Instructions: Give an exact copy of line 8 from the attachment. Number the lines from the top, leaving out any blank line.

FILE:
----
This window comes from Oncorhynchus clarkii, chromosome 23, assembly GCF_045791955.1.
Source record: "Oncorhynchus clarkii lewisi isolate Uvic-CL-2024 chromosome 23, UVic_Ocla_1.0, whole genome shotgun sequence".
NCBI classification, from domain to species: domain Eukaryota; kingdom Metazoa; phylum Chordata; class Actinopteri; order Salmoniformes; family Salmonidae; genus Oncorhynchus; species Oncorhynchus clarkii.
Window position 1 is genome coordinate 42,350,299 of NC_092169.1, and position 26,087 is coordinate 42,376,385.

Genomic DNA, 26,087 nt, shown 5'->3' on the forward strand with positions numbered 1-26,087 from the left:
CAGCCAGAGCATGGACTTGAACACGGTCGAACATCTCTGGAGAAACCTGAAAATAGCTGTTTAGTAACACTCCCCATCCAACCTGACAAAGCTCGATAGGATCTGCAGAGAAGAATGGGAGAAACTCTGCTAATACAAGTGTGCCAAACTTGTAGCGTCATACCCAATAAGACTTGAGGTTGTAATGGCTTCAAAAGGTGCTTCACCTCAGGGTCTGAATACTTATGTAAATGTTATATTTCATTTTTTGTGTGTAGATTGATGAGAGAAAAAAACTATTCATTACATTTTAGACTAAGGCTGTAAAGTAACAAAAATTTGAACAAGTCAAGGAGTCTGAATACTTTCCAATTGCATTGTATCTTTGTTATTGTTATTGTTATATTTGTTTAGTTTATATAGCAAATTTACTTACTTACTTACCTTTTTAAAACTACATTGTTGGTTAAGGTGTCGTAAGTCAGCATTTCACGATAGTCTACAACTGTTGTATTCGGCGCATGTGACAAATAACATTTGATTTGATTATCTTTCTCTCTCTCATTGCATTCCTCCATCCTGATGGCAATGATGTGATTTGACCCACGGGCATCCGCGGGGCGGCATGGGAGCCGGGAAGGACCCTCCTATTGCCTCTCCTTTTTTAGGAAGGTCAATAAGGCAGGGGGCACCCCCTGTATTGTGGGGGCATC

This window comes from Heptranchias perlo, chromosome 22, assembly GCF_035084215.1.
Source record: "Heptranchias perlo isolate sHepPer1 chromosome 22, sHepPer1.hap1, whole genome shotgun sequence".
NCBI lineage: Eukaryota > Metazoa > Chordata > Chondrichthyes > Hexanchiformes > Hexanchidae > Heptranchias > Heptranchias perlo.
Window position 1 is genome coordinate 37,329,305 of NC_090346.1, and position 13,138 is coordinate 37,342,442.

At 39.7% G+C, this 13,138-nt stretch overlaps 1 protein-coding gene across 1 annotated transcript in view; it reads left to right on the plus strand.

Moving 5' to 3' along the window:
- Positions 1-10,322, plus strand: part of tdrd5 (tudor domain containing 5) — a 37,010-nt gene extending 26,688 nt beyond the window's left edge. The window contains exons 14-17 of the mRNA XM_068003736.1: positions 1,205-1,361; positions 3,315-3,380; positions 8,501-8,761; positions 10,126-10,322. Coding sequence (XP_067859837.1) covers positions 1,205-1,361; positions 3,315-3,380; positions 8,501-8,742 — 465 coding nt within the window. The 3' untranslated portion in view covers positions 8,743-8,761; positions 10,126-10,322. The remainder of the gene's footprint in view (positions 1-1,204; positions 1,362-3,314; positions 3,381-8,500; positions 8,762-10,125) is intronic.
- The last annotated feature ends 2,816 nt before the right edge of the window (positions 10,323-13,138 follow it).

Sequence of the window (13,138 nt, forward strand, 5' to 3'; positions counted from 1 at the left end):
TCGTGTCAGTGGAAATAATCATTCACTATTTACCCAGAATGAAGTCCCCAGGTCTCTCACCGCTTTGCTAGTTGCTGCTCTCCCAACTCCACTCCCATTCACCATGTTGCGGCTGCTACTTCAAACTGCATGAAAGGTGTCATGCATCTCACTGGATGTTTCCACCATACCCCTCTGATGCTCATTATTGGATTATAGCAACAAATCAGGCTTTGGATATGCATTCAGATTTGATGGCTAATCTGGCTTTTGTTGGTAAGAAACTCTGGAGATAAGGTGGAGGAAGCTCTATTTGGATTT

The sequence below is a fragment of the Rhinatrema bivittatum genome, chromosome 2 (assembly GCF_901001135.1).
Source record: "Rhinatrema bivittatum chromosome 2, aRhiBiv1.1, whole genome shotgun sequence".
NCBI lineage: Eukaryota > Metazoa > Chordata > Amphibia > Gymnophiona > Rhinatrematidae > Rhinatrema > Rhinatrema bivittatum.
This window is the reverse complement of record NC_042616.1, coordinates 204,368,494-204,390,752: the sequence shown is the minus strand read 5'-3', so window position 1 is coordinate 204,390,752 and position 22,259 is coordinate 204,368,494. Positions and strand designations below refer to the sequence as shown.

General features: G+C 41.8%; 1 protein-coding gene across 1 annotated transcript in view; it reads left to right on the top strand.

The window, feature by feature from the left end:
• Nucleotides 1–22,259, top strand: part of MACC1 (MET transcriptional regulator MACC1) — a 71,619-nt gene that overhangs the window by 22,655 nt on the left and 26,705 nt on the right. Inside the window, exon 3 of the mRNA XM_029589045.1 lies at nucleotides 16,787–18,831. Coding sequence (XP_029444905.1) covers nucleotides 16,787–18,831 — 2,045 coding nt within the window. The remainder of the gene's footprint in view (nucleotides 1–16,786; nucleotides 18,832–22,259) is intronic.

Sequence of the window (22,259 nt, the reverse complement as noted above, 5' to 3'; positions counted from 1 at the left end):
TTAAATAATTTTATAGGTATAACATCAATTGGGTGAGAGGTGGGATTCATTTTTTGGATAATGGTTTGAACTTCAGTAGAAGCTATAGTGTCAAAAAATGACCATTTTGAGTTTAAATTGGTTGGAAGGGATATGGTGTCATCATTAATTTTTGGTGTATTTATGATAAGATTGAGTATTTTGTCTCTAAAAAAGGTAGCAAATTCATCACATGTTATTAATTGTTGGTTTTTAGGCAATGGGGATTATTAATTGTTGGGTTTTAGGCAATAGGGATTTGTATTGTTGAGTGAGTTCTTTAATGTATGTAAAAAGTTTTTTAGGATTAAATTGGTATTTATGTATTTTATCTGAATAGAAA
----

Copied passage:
Source record: "Heptranchias perlo isolate sHepPer1 chromosome 22, sHepPer1.hap1, whole genome shotgun sequence".